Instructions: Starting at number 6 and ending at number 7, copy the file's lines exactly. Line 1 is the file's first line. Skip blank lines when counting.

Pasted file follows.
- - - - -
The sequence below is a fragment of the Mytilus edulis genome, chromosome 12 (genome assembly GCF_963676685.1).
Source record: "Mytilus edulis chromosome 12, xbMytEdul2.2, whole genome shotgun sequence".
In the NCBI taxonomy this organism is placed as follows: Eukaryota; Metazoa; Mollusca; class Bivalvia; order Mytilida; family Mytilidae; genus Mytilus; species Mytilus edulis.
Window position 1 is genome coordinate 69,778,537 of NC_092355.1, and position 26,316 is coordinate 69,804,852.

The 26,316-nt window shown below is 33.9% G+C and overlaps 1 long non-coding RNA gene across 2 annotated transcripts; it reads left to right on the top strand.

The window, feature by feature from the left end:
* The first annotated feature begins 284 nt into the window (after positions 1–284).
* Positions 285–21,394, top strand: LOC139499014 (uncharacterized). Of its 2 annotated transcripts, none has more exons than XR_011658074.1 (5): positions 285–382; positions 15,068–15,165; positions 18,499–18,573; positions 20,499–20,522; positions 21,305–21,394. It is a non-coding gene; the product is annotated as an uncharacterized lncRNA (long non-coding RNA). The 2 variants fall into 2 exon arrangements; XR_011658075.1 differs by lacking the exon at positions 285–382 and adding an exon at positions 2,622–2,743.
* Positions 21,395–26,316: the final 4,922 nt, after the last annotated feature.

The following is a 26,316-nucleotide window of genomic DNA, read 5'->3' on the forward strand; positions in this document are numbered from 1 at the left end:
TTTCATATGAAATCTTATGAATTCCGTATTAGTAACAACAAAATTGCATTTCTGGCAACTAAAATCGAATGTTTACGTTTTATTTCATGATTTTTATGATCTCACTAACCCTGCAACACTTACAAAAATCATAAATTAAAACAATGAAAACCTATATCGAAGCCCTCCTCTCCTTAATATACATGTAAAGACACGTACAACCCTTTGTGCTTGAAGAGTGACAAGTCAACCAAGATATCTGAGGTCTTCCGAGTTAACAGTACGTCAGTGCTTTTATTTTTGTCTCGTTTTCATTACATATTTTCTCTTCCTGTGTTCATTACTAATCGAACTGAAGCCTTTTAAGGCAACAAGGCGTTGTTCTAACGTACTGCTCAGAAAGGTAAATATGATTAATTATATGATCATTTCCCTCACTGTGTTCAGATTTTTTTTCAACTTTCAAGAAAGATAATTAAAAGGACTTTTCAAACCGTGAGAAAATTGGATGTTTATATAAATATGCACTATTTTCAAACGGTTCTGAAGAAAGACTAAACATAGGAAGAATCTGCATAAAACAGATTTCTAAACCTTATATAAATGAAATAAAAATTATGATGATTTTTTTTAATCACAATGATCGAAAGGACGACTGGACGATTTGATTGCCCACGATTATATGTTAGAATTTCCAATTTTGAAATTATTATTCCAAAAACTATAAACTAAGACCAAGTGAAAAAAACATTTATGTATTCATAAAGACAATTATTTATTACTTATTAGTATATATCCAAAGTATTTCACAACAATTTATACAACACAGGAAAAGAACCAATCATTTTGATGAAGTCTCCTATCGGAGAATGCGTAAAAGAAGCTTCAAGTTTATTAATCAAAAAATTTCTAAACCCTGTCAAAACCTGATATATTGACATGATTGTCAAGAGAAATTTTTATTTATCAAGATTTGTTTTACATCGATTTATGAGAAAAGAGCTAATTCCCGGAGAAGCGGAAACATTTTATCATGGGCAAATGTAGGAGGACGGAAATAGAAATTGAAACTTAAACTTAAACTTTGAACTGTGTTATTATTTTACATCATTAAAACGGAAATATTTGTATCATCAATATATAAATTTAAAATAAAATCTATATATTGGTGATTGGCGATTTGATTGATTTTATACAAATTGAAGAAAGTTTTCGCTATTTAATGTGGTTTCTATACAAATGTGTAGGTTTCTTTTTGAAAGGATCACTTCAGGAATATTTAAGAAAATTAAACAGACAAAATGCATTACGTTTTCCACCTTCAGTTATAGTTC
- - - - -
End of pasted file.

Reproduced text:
The window, feature by feature from the left end:
* The first annotated feature begins 284 nt into the window (after positions 1–284).